Armando Salguero

This Miami Dolphins linebacker (fully healthy) sets sights on big goal

Miami Dolphins Raekwon McMillan strips the ball during a training camp practice Friday.
Miami Dolphins Raekwon McMillan strips the ball during a training camp practice Friday.

The first step for Miami Dolphins middle linebacker Raekwon McMillan was nursing his surgically reconstructed knee back to health and no longer wondering about it being weak or, worse, re-injuring it.

Goal met.

“By OTAs [in the Spring] I was still thinking about it, still wondering if it was strong enough to take every snap,” McMillan said Friday after the team’s second practice session of training camp. “... But I finally feel like I’m back to where I was and it feels better than it was in camp last year.”

That’s good news for the Dolphins, who selected McMillan in the second round of the 2017 draft. McMillan played only one preseason snap, and that on special teams, when he was injured.

But already he’s been tapped as Miami’s 2018 starting middle linebacker. That’s good for McMillan but he wants more.

NFL middle linebackers, you see, rarely play on obvious passing downs and some teams have gone so far as to play in nickel as a base defense to defend against the pass. With teams passing sometimes 65-68 percent of downs, typical middle linebackers could be limited to 20-25 plays per game.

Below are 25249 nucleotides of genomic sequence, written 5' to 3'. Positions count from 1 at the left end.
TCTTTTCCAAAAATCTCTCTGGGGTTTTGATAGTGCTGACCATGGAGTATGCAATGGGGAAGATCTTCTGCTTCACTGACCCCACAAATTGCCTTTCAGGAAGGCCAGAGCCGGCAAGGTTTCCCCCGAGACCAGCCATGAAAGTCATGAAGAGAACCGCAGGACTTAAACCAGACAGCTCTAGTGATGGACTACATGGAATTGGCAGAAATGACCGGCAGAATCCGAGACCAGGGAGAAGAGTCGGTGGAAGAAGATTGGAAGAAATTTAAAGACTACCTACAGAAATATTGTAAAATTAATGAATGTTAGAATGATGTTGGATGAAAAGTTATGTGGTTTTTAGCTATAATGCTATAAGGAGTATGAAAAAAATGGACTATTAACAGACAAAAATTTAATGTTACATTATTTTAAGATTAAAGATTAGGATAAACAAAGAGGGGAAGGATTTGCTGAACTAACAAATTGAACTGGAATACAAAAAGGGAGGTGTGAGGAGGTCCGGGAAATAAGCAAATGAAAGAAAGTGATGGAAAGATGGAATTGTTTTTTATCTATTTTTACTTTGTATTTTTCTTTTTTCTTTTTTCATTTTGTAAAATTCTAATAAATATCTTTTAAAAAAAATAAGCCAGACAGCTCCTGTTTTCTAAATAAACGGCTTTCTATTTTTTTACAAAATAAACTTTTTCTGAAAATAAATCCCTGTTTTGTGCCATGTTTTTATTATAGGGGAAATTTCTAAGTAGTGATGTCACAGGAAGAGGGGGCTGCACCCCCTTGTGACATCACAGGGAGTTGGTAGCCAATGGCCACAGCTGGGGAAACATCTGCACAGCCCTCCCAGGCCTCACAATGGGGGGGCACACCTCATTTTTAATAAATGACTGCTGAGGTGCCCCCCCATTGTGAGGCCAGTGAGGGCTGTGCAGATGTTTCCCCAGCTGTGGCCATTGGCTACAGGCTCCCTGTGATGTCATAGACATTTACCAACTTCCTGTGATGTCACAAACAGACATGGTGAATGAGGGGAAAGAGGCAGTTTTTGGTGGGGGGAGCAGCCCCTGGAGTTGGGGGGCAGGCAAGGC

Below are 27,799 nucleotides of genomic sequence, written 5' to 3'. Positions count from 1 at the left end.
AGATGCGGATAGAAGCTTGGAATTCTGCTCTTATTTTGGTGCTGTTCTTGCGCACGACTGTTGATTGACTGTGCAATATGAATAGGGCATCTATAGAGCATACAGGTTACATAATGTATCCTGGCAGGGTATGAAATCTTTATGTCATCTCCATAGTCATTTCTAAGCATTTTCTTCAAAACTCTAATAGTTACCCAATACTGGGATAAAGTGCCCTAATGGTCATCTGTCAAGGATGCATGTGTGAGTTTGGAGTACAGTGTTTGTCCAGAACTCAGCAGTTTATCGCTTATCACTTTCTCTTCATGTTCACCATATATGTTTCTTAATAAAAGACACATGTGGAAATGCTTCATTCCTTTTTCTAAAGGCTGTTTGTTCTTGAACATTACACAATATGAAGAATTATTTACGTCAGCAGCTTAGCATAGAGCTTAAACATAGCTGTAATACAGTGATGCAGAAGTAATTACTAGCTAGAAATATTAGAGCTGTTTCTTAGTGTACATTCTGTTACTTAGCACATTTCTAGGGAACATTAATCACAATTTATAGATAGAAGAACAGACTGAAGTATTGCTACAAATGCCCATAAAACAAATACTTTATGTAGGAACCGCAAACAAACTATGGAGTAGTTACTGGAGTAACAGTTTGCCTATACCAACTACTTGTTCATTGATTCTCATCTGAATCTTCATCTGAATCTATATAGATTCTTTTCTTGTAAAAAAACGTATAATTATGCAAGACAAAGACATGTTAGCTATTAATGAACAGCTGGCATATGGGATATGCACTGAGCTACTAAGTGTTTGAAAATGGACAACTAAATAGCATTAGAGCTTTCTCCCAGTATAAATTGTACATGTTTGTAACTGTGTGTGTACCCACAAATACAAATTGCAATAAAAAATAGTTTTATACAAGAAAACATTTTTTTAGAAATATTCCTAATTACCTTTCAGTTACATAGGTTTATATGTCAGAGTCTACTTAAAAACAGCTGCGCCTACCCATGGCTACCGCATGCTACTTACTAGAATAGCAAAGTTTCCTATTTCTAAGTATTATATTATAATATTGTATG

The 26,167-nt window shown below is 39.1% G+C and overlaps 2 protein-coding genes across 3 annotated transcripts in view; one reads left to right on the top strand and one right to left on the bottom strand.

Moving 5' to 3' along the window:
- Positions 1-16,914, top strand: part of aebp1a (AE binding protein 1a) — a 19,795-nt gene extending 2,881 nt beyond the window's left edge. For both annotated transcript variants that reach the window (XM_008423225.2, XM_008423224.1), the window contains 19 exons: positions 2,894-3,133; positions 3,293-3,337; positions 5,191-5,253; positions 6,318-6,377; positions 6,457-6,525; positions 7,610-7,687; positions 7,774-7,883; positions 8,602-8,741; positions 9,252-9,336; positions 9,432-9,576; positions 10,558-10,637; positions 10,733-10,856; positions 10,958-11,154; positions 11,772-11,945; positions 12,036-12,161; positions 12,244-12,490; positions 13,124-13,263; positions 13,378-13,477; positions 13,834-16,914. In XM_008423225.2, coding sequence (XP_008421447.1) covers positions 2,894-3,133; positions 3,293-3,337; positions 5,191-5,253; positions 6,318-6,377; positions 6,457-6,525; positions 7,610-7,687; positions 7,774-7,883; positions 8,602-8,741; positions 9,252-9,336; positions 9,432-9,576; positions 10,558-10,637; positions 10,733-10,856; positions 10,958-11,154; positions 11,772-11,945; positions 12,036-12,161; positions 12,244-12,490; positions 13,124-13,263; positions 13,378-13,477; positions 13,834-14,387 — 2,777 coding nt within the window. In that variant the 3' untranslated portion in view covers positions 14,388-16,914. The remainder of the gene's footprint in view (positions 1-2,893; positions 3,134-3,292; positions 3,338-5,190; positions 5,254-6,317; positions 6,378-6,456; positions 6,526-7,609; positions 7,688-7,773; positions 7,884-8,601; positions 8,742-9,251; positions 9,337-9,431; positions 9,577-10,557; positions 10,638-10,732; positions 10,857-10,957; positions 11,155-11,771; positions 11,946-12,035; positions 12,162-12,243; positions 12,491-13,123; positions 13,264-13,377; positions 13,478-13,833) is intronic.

McMillan wants to do more than that. He wants to play on passing downs.

“That’s my whole objective and goal from the offseason — dropping weight so I can stay on the field all the time,” McMillan said. “That’s every middle linebacker’s dream, being able to stay on the field. The game now, on third down, you see most middle linebackers come out of the game, like you said.

“For me staying in the game it’s all about staying in shape and knowing what I’ve got to do and where I need to be. It’s being a positive on the field. If I’m a weak link, they’ll take me off the field.”

It takes a special middle linebacker to play all three downs in today’s NFL and it may be asking too much to ask that of a player who has never been in a regular-season game.

But I’m told the issue will be decided by how well McMillan shows coaches he can carry out his assignments on pass downs. (Last year the Dolphins were frustrated with Lawrence Timmons often being in the wrong place).

It also may depend on what type of passing downs the Dolphins face. Long passing situations might require more of a dime (six defensive back) look for the Dolphins defense. Shorter passing downs might present McMillan with a chance to stay on the field.

The Dolphins will experiment throughout training camp and the preseason before deciding.

Follow Armando Salguero on Twitter: @ArmandoSalguero
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